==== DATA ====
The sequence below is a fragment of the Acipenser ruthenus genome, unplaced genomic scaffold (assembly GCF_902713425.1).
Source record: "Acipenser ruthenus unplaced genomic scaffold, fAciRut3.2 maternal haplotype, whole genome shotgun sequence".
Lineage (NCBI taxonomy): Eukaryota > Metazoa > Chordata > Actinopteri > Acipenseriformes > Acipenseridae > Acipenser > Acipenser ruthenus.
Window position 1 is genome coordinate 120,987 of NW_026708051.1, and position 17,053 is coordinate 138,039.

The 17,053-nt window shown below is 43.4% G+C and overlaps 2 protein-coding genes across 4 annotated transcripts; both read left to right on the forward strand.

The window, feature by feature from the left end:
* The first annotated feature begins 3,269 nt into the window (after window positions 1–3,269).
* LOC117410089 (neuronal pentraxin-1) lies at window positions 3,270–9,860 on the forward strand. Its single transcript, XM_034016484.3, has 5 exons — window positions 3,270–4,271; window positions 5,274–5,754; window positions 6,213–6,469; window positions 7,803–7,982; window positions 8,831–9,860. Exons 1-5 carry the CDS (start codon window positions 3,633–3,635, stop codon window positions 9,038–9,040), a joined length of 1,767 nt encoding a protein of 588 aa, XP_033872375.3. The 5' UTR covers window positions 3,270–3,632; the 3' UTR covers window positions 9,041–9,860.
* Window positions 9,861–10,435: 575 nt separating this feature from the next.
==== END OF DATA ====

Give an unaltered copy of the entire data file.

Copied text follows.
The sequence below is a fragment of the Acipenser ruthenus genome, unplaced genomic scaffold (assembly GCF_902713425.1).
Source record: "Acipenser ruthenus unplaced genomic scaffold, fAciRut3.2 maternal haplotype, whole genome shotgun sequence".
Lineage (NCBI taxonomy): Eukaryota > Metazoa > Chordata > Actinopteri > Acipenseriformes > Acipenseridae > Acipenser > Acipenser ruthenus.
Window position 1 is genome coordinate 120,987 of NW_026708051.1, and position 17,053 is coordinate 138,039.

The 17,053-nt window shown below is 43.4% G+C and overlaps 2 protein-coding genes across 4 annotated transcripts; both read left to right on the forward strand.

The window, feature by feature from the left end:
* The first annotated feature begins 3,269 nt into the window (after window positions 1–3,269).
* LOC117410089 (neuronal pentraxin-1) lies at window positions 3,270–9,860 on the forward strand. Its single transcript, XM_034016484.3, has 5 exons — window positions 3,270–4,271; window positions 5,274–5,754; window positions 6,213–6,469; window positions 7,803–7,982; window positions 8,831–9,860. Exons 1-5 carry the CDS (start codon window positions 3,633–3,635, stop codon window positions 9,038–9,040), a joined length of 1,767 nt encoding a protein of 588 aa, XP_033872375.3. The 5' UTR covers window positions 3,270–3,632; the 3' UTR covers window positions 9,041–9,860.
* Window positions 9,861–10,435: 575 nt separating this feature from the next.